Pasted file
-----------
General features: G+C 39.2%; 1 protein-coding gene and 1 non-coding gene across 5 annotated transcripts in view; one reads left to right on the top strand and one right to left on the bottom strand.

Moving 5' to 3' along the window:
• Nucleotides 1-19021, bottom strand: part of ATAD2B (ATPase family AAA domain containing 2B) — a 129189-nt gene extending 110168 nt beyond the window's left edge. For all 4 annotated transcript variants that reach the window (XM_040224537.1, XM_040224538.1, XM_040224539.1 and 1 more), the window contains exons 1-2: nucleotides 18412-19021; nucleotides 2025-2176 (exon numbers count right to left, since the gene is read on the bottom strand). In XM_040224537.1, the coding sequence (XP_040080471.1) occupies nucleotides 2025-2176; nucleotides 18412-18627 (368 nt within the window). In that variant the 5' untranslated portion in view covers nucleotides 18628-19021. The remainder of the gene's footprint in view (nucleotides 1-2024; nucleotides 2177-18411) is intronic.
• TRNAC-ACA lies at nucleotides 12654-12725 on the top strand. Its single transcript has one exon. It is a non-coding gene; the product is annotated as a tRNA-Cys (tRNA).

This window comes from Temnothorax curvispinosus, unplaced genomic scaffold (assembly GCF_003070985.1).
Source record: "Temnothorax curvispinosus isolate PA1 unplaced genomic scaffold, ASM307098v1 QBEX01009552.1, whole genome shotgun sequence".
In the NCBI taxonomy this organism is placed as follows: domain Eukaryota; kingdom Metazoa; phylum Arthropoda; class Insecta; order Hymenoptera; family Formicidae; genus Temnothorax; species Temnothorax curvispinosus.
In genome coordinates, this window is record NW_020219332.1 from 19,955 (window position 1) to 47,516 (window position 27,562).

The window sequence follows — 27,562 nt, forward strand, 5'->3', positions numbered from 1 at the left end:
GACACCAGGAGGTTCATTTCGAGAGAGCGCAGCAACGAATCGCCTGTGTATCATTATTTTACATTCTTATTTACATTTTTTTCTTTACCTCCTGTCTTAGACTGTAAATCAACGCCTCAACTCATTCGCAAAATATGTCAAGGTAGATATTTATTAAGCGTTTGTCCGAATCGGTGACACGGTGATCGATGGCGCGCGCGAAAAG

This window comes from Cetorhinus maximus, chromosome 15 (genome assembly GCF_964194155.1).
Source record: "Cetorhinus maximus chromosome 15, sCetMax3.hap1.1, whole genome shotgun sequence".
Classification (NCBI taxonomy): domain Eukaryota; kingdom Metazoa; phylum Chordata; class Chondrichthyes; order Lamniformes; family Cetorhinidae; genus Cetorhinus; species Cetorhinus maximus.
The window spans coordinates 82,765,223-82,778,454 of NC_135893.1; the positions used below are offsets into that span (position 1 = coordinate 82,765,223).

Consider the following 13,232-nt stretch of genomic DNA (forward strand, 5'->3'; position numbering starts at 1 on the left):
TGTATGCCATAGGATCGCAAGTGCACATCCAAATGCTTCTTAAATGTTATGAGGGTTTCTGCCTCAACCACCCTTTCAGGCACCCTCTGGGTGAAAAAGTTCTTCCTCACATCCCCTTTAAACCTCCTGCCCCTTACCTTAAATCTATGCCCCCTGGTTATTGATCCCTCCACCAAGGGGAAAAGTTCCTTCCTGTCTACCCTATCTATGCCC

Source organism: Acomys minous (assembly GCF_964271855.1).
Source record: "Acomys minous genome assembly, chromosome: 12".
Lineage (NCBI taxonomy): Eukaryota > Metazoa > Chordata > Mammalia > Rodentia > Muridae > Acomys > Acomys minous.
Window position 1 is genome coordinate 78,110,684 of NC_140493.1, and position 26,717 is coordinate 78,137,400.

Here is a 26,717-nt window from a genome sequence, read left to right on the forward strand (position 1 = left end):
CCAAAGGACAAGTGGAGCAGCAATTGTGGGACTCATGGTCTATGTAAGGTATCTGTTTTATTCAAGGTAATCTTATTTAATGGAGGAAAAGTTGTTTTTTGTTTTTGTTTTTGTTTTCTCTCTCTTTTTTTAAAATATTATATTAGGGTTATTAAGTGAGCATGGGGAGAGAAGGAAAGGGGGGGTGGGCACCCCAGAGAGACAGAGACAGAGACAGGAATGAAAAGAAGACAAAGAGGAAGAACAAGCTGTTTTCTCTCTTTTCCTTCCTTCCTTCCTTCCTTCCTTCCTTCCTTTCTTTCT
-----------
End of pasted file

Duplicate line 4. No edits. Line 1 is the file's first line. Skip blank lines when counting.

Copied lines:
• TRNAC-ACA lies at nucleotides 12654-12725 on the top strand. Its single transcript has one exon. It is a non-coding gene; the product is annotated as a tRNA-Cys (tRNA).